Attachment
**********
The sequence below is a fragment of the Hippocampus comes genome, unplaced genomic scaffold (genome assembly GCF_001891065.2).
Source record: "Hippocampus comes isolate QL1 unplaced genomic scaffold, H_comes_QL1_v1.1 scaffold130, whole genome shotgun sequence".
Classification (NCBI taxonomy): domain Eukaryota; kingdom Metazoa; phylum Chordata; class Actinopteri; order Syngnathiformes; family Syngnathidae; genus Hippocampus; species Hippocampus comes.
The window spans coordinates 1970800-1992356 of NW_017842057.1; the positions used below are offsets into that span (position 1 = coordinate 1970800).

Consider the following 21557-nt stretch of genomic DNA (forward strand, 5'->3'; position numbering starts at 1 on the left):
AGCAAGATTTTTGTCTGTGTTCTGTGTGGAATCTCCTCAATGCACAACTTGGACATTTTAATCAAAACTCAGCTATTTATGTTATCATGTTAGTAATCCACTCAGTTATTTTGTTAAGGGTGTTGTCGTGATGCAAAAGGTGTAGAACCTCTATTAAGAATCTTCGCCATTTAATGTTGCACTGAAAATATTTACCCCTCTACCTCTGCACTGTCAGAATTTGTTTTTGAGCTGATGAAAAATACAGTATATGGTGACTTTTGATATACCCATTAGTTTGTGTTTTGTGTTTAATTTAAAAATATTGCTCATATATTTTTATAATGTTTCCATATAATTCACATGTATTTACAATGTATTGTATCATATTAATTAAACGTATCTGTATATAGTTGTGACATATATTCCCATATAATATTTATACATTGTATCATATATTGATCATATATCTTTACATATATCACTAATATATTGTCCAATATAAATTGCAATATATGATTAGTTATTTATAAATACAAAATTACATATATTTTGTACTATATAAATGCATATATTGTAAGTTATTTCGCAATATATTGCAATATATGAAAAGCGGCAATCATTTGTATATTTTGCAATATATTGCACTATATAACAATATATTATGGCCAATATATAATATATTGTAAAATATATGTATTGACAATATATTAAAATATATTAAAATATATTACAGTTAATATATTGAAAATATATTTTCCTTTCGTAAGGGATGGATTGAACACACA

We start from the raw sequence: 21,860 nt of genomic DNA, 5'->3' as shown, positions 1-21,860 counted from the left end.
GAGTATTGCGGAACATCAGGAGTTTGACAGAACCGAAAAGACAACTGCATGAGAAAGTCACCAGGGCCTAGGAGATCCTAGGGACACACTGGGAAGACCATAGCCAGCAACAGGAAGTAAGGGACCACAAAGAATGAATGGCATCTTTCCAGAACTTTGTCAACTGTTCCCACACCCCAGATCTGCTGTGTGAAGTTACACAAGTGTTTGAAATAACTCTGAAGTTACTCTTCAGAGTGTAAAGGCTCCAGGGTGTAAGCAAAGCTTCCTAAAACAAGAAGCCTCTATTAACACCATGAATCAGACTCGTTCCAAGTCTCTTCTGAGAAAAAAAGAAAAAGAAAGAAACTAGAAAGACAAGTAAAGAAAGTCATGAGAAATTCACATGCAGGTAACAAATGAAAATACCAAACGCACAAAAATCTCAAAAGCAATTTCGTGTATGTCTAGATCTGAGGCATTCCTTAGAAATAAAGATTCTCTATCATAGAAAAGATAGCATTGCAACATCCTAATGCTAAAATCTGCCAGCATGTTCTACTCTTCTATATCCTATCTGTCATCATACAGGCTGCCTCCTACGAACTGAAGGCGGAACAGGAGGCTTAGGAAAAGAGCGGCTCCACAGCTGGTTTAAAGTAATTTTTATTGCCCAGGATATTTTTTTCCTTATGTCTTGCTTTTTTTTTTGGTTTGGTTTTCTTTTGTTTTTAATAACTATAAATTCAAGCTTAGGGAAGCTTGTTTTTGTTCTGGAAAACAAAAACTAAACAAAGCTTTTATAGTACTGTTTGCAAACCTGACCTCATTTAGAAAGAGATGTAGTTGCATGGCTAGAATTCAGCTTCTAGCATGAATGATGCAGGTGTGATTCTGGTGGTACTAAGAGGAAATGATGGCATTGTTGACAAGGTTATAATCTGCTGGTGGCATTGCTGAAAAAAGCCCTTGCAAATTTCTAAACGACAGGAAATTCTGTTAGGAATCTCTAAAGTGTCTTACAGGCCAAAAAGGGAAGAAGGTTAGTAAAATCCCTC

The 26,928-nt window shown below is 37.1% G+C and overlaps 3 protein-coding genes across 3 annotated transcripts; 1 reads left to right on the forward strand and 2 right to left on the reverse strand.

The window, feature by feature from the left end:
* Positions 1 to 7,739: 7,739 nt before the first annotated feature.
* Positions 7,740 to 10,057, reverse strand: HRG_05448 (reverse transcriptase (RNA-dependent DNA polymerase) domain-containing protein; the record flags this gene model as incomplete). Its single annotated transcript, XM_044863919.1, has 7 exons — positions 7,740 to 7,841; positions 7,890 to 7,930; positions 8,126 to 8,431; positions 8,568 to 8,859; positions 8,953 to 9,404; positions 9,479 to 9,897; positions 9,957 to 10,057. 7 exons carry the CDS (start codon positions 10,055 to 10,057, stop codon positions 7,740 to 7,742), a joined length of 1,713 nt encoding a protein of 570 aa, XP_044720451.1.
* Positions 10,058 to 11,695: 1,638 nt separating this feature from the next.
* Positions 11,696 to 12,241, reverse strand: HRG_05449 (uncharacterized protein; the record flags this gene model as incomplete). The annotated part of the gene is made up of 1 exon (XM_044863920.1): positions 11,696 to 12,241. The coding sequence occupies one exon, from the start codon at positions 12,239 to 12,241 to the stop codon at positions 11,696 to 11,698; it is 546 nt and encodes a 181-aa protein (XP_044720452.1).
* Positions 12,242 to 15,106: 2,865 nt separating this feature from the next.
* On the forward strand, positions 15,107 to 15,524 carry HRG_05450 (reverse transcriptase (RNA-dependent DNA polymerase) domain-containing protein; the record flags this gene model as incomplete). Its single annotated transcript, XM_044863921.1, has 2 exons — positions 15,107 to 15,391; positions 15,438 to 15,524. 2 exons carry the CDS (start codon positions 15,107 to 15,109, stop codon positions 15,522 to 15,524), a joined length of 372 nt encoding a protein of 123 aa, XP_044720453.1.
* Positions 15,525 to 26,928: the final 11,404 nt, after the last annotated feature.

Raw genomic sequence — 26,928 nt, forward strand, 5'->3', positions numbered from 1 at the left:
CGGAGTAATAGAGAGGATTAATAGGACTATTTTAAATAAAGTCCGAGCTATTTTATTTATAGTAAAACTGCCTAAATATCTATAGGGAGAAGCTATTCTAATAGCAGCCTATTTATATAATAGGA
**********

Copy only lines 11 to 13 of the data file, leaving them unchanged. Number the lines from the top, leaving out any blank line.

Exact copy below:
* Positions 1 to 7,739: 7,739 nt before the first annotated feature.
* Positions 7,740 to 10,057, reverse strand: HRG_05448 (reverse transcriptase (RNA-dependent DNA polymerase) domain-containing protein; the record flags this gene model as incomplete). Its single annotated transcript, XM_044863919.1, has 7 exons — positions 7,740 to 7,841; positions 7,890 to 7,930; positions 8,126 to 8,431; positions 8,568 to 8,859; positions 8,953 to 9,404; positions 9,479 to 9,897; positions 9,957 to 10,057. 7 exons carry the CDS (start codon positions 10,055 to 10,057, stop codon positions 7,740 to 7,742), a joined length of 1,713 nt encoding a protein of 570 aa, XP_044720451.1.
* Positions 10,058 to 11,695: 1,638 nt separating this feature from the next.